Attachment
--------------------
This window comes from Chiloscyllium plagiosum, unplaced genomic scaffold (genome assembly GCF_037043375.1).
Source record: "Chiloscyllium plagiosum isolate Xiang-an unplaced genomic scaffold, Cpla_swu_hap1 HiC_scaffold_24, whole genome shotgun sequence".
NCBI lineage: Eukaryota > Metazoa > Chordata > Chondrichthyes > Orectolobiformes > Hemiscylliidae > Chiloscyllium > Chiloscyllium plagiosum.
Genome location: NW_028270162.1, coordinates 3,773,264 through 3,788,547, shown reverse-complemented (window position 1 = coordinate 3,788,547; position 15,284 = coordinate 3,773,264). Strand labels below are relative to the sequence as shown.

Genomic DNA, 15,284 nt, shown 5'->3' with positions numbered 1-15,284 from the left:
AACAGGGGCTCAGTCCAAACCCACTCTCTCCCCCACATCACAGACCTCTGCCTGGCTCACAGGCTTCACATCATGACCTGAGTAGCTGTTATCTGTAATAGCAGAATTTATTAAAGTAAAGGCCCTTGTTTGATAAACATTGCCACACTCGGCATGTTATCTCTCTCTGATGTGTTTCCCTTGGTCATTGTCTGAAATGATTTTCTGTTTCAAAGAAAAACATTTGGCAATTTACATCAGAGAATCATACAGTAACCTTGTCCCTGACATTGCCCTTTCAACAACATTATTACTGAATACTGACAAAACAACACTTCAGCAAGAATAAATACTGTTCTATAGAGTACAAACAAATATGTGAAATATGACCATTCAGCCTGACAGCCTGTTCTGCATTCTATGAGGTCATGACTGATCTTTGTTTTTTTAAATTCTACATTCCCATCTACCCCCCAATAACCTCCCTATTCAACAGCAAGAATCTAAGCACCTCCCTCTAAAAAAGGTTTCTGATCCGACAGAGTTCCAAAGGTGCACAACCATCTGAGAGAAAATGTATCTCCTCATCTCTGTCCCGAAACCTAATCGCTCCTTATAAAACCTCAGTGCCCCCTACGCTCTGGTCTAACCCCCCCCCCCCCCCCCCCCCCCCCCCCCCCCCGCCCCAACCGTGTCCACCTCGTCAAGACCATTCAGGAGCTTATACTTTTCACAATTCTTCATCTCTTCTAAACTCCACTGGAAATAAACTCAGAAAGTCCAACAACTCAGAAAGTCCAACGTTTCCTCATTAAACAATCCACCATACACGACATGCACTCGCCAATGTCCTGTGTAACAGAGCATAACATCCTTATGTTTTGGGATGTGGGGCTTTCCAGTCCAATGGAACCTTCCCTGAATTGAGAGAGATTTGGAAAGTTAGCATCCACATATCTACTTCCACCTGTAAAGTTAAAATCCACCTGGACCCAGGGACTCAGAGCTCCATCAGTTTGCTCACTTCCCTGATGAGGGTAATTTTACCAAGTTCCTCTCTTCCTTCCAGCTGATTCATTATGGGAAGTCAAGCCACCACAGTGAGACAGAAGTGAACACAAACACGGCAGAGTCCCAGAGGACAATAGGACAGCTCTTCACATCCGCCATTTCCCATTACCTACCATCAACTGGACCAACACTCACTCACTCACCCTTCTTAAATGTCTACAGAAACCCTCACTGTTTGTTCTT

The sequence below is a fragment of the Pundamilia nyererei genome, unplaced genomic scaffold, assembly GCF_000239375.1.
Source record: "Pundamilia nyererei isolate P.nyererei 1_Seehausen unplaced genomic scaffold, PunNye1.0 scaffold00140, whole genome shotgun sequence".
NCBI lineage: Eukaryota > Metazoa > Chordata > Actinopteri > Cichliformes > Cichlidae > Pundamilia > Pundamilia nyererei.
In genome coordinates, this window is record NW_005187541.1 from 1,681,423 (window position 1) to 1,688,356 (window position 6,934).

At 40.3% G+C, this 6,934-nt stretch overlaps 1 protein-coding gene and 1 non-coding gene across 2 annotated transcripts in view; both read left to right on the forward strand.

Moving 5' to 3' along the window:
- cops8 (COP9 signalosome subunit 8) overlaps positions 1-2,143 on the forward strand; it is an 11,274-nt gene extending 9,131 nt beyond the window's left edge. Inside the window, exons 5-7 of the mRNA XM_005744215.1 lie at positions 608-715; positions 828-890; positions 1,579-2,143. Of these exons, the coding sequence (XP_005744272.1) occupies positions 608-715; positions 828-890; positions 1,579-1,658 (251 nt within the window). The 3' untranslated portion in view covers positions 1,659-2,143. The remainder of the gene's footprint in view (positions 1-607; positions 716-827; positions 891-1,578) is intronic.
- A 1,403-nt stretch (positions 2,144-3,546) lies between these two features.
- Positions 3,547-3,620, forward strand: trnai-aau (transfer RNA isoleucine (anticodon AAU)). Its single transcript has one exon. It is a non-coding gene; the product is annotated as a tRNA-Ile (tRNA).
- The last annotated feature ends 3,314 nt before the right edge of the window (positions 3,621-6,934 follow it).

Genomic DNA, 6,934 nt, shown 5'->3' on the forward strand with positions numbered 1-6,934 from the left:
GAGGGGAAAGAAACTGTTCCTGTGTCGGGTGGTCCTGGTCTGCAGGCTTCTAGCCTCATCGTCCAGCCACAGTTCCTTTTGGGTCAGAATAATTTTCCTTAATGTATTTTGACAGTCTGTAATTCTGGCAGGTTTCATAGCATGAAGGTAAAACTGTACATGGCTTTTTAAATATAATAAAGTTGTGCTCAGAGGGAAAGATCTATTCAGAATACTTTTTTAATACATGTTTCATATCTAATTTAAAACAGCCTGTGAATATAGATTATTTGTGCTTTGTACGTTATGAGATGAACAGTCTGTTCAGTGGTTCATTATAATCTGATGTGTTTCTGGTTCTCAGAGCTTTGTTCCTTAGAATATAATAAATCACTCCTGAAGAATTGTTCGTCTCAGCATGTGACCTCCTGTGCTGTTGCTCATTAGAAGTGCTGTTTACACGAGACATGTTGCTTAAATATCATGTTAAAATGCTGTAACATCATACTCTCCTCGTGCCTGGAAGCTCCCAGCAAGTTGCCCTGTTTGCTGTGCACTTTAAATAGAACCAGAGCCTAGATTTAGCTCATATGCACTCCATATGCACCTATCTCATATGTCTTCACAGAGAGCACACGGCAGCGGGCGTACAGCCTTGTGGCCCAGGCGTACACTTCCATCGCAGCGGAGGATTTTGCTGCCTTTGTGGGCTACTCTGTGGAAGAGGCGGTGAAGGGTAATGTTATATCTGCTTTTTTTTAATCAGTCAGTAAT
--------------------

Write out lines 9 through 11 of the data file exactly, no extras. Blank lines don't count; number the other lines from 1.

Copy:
NCBI lineage: Eukaryota > Metazoa > Chordata > Actinopteri > Cichliformes > Cichlidae > Pundamilia > Pundamilia nyererei.
In genome coordinates, this window is record NW_005187541.1 from 1,681,423 (window position 1) to 1,688,356 (window position 6,934).

At 40.3% G+C, this 6,934-nt stretch overlaps 1 protein-coding gene and 1 non-coding gene across 2 annotated transcripts in view; both read left to right on the forward strand.